Still, frequent cloud-to-ground lightning will be likely, with heavy to violent rainfall rates in thunderstorms. Funnel cloud development is unlikely. If a funnel cloud touches down on a body of water, it becomes a waterspout, and if it touches down on land, it becomes a tornado.
Gusty WindsGusty Winds
With wind gusts up to and in excess of 50 KM/H, whole trees are expected to be in motion, and there may be some inconvenience when walking against the wind gusts. Light outdoor objects may topple or become airborne such as garbage cans, potted plants, loose galvanize or construction material, and other outdoor furniture. Tents may jump. Older/weaker trees may fall, bringing down utility poles and lines.
As rainfall continues through the weekend and into next week and soils become increasingly saturated, landslides are possible across elevated areas of Tobago, southern and northern Trinidad.
Saharan Dust will remain present across the region with a reinforcing surge on Sunday, reducing air quality and affecting visibility.
Why I May Not/Will Not See Rainfall?
A frequent complaint is the forecast is wrong because I didn’t experience any rainfall. Scattered showers mean that you, individually, may experience some showers intermittently throughout the day, and there is a higher chance for this activity than isolated activity. Widespread showers mean that nearly all persons and areas may experience rainfall.
Isolated to scattered rainfall is forecast into the weekend.
Tropical Waves: Based on the Tropical Analysis and Forecast Branch’s 06Z surface analysis on June 8th, 2022:
- The sixth tropical wave for 2022 is along 55°W, south of 14°N, moving west at 20 knots (37 KM/H). This wave is forecast to move across Trinidad and Tobago by Wednesday evening. Scattered showers and isolated thunderstorms have been observed with this wave, mainly across inland South America.
- The seventh tropical wave for 2022 is along 43°W, south of 13°N, and moving west at 15 to 20 knots (27.8-37 KM/H). Scattered moderate convection has been observed with this wave, both ahead and following the wave axis. This wave is forecast to move across T&T overnight, June 10th, 2022, into Saturday, June 11th, 2022.
Surface to mid-level confluencing in conjunction with marginally favorable upper-level conditions continue to produce brisk rainfall, but the strongest showers and thunderstorms persist across inland South America. On Wednesday, Tropical Wave 06 will approach T&T and move across the islands by Wednesday night. This wave will bring a marginal increase in moisture and instability to T&T on Wednesday, fuelling isolated showers and even the odd thunderstorm, favoring Trinidad.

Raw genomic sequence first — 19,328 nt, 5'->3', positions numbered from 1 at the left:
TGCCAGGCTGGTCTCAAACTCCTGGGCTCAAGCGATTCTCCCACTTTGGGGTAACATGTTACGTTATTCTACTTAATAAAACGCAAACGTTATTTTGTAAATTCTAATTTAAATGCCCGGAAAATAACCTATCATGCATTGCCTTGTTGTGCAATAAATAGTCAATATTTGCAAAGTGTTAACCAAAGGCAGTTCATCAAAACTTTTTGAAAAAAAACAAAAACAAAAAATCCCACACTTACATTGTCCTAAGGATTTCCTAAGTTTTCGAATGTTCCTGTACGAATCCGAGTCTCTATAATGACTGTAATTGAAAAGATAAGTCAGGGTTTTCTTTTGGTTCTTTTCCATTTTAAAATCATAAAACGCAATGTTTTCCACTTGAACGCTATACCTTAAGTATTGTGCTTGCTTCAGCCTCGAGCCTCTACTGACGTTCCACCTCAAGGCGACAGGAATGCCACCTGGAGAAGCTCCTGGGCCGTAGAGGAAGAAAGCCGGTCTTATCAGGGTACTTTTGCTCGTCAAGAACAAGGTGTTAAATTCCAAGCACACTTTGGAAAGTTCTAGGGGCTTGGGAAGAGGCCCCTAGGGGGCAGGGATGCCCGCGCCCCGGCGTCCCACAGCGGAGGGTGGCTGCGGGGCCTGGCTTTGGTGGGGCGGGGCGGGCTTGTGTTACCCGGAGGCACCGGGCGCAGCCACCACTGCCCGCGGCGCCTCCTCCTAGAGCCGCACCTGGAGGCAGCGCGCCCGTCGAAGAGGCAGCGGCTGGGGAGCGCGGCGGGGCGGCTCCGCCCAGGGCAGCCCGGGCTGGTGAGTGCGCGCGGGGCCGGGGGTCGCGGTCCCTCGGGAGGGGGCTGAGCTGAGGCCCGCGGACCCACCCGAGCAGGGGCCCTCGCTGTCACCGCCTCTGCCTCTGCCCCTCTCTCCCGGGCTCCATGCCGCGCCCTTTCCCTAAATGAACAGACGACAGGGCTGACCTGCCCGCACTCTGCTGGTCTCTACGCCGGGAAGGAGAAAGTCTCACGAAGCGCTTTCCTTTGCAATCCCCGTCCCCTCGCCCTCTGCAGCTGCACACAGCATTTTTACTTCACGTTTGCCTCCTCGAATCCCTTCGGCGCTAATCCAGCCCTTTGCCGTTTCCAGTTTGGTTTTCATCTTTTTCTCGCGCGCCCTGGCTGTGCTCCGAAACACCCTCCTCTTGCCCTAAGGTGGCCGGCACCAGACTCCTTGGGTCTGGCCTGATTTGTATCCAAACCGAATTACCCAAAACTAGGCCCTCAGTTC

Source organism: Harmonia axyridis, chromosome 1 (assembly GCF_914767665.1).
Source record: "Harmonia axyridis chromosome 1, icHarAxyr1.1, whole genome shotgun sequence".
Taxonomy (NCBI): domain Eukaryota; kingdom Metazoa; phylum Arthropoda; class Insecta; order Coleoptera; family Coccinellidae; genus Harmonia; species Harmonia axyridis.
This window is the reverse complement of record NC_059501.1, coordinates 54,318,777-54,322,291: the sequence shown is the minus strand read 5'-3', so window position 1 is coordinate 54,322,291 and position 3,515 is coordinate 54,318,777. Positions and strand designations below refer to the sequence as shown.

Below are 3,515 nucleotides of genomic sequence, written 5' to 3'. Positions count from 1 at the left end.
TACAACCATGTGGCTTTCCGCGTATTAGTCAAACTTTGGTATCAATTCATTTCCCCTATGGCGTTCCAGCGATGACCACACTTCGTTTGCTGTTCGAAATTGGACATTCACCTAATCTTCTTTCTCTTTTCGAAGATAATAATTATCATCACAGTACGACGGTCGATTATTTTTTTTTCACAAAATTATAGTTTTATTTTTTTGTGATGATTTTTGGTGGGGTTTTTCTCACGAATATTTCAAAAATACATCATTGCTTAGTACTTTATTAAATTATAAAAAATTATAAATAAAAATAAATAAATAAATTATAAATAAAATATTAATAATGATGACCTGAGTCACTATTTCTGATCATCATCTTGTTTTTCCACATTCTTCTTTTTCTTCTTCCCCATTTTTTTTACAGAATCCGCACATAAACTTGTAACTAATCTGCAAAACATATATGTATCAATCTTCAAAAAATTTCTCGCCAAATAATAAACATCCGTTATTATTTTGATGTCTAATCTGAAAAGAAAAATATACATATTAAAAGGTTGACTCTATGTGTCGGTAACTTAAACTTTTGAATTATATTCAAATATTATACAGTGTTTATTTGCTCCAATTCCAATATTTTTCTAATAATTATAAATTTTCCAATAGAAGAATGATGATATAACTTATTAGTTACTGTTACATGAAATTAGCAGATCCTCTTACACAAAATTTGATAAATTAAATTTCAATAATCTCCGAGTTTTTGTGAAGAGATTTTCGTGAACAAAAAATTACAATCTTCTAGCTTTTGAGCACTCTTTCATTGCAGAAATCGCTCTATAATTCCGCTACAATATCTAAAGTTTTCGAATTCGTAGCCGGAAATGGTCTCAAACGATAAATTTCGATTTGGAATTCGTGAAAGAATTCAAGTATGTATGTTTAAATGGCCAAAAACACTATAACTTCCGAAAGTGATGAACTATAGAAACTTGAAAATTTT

By Thursday, Saharan Dust will dry the low to mid-levels of the atmosphere out. However, an upper-level low remains anchored just northeast of the Lesser Antilles, with a trough extending southwestward from this low. This low/trough has enhanced showers and thunderstorms mainly east of T&T and allowed persistent upper-level clouds to move across the region from the southwest.
This upper-level system will gradually drift northwestward by Thursday, allowing for an increase in mid to upper-level moisture and generally more favorable upper-level conditions by Friday.
Tropical Wave 07 will be approaching and moving across the region during this period. With abundant moisture and instability and a favorable atmosphere, heavier showers and thunderstorms are possible on Friday into Saturday.
Strong westerly to southwesterly wind shear (up to 40 knots) will persist, keeping most of the heavy rainfall, showers, and thunderstorms south and east of the country.
Following the passage of this tropical wave on Saturday, a deep-layered high-pressure system is forecast to rebuild, with a gradual drying of the mid to low levels of the atmosphere. Still, we may continue to see a flow of upper-level clouds across the country from the southwest leading to a variably cloudy and hazy Sunday.
While rainfall is not forecast to be particularly severe, strong winds continue to prevail at low levels of the atmosphere, which can make their way down to the surface in heavy showers and thunderstorms. These winds remain a hazard through the weekend, with wind gusts in excess of 45 KM/H forecast, gusts in excess of 50 KM/H likely, and gusts in excess of 55 KM/H possible, mainly on Wednesday and then again Friday into Saturday.